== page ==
This picture, taken at a primary school in Schweizer-Reneke, went viral on social media.

Cape Town - One of the highlights for me about watching cricket at Newlands last Saturday, day 3 of the Test match between South Africa and Pakistan, had nothing to do with what was happening on the field of play.

It involved injured Proteas fast bowler Lungi Ngidi, who was mobbed by young boys, probably between 10 and 12 years old, as he walked past the north stand, where we were sitting. He patiently signed their cricket bats, books and T-shirts, and took selfies with them, while a burly security guard was desperately trying to get him to move on.

I am not sure who the security guard was more concerned about, Ngidi or the boys, because they all seemed to be enjoying themselves.

I thought about this as I read the articles this week about Springbok rugby captain Siya Kolisi’s reported comments about transformation.

Replying to a question from a Japanese journalist, Kolisi is reported to have said that Nelson Mandela would not have supported transformation quotas in sport.

Kolisi said that he would not want to be picked for the Springbok team because of his skin colour. “Surely, that would not be good for the team.”

He reportedly said that transformation should start at grass-roots level in township schools.

“Imagine if I did not go to an English school. I wouldn’t have been eating properly, I wouldn’t have grown properly, and I wouldn’t have had the preparation that the other boys did.”

While Kolisi should never have presumed to have an insight into the mind of the late Nelson Mandela, his comments about transformation are important and reflect what black sports people in South Africa have to deal with on a daily basis.

I doubt whether the media would have asked Proteas captain Faf du Plessis, or any other prominent white sportsman, what Mandela thought about transformation quotas.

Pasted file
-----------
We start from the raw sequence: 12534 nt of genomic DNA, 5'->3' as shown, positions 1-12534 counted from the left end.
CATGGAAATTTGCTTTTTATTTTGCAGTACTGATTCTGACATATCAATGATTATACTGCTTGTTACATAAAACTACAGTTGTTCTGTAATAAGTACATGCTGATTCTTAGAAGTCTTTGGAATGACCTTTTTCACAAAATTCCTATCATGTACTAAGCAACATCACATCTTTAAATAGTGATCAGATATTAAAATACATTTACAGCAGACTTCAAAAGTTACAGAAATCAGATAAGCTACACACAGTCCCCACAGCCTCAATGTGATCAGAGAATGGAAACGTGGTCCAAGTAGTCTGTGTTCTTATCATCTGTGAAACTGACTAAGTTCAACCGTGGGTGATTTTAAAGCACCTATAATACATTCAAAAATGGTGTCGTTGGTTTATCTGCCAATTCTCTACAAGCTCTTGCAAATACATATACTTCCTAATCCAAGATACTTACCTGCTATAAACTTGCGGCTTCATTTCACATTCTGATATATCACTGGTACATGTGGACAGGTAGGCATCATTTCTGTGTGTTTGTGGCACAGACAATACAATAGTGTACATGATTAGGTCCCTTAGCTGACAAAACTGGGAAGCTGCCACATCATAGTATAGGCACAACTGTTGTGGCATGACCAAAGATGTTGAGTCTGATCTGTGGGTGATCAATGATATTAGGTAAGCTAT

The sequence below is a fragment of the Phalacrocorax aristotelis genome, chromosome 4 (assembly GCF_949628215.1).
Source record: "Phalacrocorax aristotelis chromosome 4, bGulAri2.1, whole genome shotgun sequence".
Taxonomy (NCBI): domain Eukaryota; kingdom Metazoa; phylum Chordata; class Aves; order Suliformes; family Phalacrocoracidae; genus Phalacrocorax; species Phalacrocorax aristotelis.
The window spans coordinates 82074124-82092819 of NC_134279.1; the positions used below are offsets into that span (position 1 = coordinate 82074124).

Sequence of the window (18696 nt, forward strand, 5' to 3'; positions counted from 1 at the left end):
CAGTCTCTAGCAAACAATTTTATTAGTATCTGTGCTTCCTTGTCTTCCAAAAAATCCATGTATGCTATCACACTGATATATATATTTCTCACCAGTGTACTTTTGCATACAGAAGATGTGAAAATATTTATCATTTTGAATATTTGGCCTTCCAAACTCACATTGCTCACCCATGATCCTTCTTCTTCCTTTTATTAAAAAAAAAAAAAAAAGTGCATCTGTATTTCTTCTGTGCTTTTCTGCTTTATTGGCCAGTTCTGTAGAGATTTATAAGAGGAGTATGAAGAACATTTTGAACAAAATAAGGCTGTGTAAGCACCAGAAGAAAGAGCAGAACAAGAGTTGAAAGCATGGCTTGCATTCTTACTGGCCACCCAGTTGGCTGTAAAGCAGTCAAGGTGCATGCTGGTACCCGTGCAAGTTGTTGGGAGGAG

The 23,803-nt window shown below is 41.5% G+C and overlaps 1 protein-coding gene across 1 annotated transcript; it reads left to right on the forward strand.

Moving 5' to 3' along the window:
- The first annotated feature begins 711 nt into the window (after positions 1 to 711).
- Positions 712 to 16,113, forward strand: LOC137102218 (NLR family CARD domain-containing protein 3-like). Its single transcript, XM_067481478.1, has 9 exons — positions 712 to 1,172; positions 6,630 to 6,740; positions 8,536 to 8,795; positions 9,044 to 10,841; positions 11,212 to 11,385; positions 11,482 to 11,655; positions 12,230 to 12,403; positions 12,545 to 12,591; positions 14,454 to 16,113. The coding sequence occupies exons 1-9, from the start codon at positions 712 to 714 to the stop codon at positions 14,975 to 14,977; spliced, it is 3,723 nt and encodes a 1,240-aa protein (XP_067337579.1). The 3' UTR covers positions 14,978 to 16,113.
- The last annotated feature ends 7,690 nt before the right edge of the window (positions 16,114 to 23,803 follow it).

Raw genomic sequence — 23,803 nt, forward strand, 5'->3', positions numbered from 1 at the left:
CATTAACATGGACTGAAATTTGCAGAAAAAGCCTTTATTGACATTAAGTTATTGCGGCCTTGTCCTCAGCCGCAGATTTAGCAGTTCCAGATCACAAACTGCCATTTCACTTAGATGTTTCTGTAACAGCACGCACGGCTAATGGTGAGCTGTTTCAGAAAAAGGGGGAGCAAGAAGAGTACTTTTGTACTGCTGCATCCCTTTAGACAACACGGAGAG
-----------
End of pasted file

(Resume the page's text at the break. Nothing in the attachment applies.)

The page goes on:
But often, when many white sports lovers see black players who excel, they only see quota appointees. Black players often have to work twice as hard to be considered half as good as their white counterparts.

This is why the scene that played out in front of me, involving Ngidi and the little boys, was so special. Ngidi is black. Most of the boys were white. They were not idolising a quota player. They were idolising a good player, one of South Africa’s cricketers of the year for 2018.

But the reality is that Ngidi and many other talented individuals like him might not have received the opportunities to excel if the cricket bosses had not imposed quotas on the Proteas selectors.

I thought about the Ngidi scene also when I saw the pictures on social media of white and black children being separated at a primary school in Schweizer-Reneke.

The teachers of those children are probably among the people who oppose quotas in sport, but they don’t realise that their actions are perpetuating the need for quotas.

No one can dispute the need to transform South African society - at all levels and in all areas - from one in which whites had access to opportunities denied to blacks. Transforming society requires us to create opportunities for blacks, sometimes to the detriment of whites who are used to having such opportunities.

The denial of opportunities starts when children are young. It starts off with seating children in the same class at different tables.

As we celebrate 25 years of democracy this year, we need to remember that we come from a divided past. It is in the interests of all South Africans for more people in our society to have access to opportunities, whether this is in sport, business or arts and culture.

Those who oppose quotas talk about choosing teams on merit, but before you can do this you must create an environment in which everyone will have opportunities to show their worth. This is the role of quotas, nothing more, nothing less.

* Fisher is an independent media professional. Follow him on Twitter: @rylandfisher.

** The views expressed here are not necessarily those of Independent Media.